National Institute of Health (NIH)
National Center for Advancing Translational Sciences (NCATS)
Linked Specialized Center Cooperative Agreement (UL1)
Project #
Application #
Study Section
Special Emphasis Panel (ZTR1)
Program Officer
Merchant, Carol
Project Start
Project End
Budget Start
Budget End
Support Year
Fiscal Year
Total Cost
Indirect Cost
Rockefeller University
Graduate Schools
New York
United States
Zip Code
Kost, Rhonda G; de Rosa, Joel Correa (2018) Impact of survey length and compensation on validity, reliability, and sample characteristics for Ultrashort-, Short-, and Long-Research Participant Perception Surveys. J Clin Transl Sci 2:31-37
Zimmer, Bastian; Ewaleifoh, Osefame; Harschnitz, Oliver et al. (2018) Human iPSC-derived trigeminal neurons lack constitutive TLR3-dependent immunity that protects cortical neurons from HSV-1 infection. Proc Natl Acad Sci U S A 115:E8775-E8782
Kelly-Pumarol, Issis J; Henderson, Perrin Q; Rushing, Julia T et al. (2018) Delivery of the research participant perception survey through the patient portal. J Clin Transl Sci 2:163-168
Hawkes, Jason E; Yan, Bernice Y; Chan, Tom C et al. (2018) Discovery of the IL-23/IL-17 Signaling Pathway and the Treatment of Psoriasis. J Immunol 201:1605-1613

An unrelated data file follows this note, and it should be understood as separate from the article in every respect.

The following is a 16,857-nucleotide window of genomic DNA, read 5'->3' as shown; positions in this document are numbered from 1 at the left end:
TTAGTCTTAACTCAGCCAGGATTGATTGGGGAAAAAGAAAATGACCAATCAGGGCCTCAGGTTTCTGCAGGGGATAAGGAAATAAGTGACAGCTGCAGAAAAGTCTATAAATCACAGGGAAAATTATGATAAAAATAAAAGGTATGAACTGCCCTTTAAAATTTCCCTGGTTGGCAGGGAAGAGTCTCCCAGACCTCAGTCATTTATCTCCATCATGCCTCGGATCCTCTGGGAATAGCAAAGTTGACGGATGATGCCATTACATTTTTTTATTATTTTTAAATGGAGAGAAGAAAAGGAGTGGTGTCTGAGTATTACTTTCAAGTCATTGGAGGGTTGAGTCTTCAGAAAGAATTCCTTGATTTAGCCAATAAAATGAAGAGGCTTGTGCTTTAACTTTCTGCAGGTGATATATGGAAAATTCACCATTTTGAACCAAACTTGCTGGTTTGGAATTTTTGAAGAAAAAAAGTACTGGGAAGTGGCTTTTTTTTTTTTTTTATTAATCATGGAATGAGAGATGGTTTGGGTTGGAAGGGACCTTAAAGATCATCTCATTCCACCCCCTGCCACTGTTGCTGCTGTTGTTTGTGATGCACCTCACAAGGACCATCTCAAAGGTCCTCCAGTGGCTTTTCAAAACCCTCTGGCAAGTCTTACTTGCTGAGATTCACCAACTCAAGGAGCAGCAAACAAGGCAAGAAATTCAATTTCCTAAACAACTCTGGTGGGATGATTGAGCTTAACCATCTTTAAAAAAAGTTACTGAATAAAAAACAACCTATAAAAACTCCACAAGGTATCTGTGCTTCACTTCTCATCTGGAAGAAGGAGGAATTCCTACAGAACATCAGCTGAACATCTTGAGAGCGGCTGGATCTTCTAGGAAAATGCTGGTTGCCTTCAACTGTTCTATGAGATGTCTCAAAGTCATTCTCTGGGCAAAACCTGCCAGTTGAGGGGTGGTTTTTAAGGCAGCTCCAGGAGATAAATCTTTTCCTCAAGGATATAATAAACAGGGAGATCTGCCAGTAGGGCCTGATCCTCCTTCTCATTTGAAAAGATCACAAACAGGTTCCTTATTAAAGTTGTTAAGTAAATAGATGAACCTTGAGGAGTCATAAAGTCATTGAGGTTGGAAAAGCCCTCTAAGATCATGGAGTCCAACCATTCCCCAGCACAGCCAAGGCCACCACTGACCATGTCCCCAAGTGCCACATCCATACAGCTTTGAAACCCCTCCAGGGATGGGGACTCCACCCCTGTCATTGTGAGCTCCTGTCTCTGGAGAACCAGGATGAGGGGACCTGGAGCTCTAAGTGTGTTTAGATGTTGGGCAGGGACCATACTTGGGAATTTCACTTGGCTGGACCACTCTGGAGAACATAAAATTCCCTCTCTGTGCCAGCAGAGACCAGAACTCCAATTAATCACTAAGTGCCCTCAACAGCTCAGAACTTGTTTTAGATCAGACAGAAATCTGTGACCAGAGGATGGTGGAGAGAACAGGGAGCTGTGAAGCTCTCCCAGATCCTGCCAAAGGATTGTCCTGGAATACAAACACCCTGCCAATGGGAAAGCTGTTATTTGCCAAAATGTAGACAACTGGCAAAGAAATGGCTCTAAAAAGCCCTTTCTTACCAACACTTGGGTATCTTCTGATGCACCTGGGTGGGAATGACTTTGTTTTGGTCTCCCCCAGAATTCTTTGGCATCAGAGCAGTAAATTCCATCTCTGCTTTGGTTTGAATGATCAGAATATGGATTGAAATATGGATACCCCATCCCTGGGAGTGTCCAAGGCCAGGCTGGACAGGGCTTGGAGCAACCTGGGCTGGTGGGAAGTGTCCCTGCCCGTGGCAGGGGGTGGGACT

de Jong, Sarah Jill; Créquer, Amandine; Matos, Irina et al. (2018) The human CIB1-EVER1-EVER2 complex governs keratinocyte-intrinsic immunity to ?-papillomaviruses. J Exp Med 215:2289-2310
Okamoto, Masahir; Gray, Jason D; Larson, Chloe S et al. (2018) Riluzole reduces amyloid beta pathology, improves memory, and restores gene expression changes in a transgenic mouse model of early-onset Alzheimer's disease. Transl Psychiatry 8:153
Tsuchida, Takuma; Lee, Youngmin A; Fujiwara, Naoto et al. (2018) A simple diet- and chemical-induced murine NASH model with rapid progression of steatohepatitis, fibrosis and liver cancer. J Hepatol 69:385-395
Lee, Youngmin A; Noon, Luke A; Akat, Kemal M et al. (2018) Autophagy is a gatekeeper of hepatic differentiation and carcinogenesis by controlling the degradation of Yap. Nat Commun 9:4962
Yan, Bernice Y; Garcet, Sandra; Gulati, Nicholas et al. (2018) Novel immune signatures associated with dysplastic nevi and primary cutaneous melanoma in human skin. Exp Dermatol :
Hernandez, Nicholas; Melki, Isabelle; Jing, Huie et al. (2018) Life-threatening influenza pneumonitis in a child with inherited IRF9 deficiency. J Exp Med 215:2567-2585

Showing the most recent 10 out of 66 publications